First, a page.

Dead Blogging ‘Circus’ at RISD Museum

Well the Missus and I trundled down to Providence yesterday to catch Circus at the Rhode Island School of Design Museum and, say, it was swell.

For starters, there was the exhibit itself.

The spectacle of the American and European circus takes center stage this summer in Circus—a glimpse into the visual world of this phenomenon during the height of its popularity, 1850 to 1960. Approximately 40 circus-themed paintings, drawings, prints, photographs, and posters by artists such as Alexander Calder, Marc Chagall, Henri Matisse, James-Jacques-Joseph Tissot, and Henri de Toulouse-Lautrec delve into life under the RISD_Museum-Circus-Matisse-Nightmare_White_Elephantbig top and its wider connections to culture and society.

During its heyday, the circus was a site of extreme feats of human physicality and wondrous phenomena. The daring athleticism and grace of acrobats, trick riders, and trapeze artists were featured alongside the often strange and grotesque humor and antics of the clown troupe. Also on display were “human curiosities”—bearded ladies, conjoined twins, sword swallowers, and others—who found a kind of fame in sensationalized sideshows.

The Tissot painting alone was worth the price of admission (which, admittedly, was free for us thanks to some superpass the Missus possesses).


RISDM 58-186


But beyond the exhibit, it was also Design the Night night at RISD, which featured all kinds of circus-related fun, from a “custom circus tent, created by pneumatic art and design studio Pneuhaus (RISD alums Matthew Muller and August Lehrecke),” which, truth be told, was a bit underinflated, to an artist tour with “glamorous guest gallery guide Kristen Minsky—RISD alumna and director of Chifferobe Events and vintage dance company The TropiGals,” who, truth be told, was cute as a button.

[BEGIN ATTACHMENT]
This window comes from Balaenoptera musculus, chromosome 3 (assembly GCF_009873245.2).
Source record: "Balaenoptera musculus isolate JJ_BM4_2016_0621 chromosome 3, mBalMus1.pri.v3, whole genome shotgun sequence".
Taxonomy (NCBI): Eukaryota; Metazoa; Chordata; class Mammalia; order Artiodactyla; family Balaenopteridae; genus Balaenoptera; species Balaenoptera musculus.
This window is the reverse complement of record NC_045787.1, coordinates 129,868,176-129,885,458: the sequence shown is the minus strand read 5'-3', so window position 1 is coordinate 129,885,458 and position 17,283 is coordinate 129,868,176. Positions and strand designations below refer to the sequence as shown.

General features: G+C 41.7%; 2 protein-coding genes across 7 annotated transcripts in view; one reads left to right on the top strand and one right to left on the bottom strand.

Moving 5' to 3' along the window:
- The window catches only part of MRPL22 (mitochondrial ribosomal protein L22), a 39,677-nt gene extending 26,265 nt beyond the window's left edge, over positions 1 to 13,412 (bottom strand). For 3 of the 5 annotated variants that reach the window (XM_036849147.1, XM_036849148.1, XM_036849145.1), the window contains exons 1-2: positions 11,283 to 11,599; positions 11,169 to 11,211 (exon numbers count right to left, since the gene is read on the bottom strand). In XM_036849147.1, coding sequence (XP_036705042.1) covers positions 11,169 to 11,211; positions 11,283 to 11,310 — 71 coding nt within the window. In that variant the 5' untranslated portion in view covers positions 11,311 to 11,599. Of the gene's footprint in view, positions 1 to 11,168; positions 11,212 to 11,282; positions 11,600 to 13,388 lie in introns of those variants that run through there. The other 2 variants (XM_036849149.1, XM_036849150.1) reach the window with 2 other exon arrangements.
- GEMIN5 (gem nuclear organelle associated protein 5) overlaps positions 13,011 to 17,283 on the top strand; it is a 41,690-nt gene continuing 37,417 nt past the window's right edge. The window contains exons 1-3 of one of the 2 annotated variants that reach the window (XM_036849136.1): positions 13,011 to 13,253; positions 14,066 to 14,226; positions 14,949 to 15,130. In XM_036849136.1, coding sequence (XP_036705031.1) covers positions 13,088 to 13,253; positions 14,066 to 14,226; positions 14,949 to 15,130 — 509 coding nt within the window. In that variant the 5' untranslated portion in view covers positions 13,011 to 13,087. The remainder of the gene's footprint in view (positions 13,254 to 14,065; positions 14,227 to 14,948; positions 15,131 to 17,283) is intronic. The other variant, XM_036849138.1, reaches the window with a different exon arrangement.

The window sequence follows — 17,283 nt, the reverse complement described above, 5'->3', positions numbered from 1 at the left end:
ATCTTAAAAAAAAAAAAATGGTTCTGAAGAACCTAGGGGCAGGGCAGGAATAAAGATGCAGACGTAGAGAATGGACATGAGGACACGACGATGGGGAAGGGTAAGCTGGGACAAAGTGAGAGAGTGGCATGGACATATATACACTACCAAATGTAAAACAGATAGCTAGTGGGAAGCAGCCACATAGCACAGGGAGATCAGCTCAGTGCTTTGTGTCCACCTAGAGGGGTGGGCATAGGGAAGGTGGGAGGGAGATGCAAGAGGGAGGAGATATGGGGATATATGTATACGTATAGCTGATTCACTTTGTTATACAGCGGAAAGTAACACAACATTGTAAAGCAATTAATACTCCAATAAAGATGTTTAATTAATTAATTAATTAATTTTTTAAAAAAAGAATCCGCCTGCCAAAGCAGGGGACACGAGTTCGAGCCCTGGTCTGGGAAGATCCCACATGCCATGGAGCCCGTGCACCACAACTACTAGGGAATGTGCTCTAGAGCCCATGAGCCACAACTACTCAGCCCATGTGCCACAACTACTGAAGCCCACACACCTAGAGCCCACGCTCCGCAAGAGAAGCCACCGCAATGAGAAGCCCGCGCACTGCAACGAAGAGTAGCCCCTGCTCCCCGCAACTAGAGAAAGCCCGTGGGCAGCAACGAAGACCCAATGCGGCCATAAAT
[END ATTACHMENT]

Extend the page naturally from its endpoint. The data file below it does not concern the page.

There was also this delightful interlude:

Office Hours: Questions From a Clown
Challenging seriousness with silliness, Dizzy the Clown offers tokens of gratification in exchange for conversations about passions and purpose prompted by specific questions. Performed by artist Kylie Why.

And this informative gallery talk:

Exhibition Tour: Circus
Alison Chang, Andrew W. Mellon Curatorial Fellow in the RISD Museum’s Department of Prints, Drawings, and Photographs—and the curator of the new exhibition Circus—leads visitors on a tour of the show.

Not to mention the Hands-On Art workshop in which you could “create your own circus couture – big top chapeaus, collars and cuffs – with provided materials and unlimited creativity” as well as guidance by art instructor Paul Carpentier. (The Missus, truth be told, made a fetching bracelet that was the envy of the assembled throng.)

In other words, a splendid time was guaranteed for all.

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6 Responses to Dead Blogging ‘Circus’ at RISD Museum

  1. I blame Amanda Palmer.

    On another note: no heart-warming Norman Rockwell’s of a blond, blue-eyed, mid-western boy running away to join the circus?

  2. Curmudgeon says:

    And where did you go for lunch or dinner?

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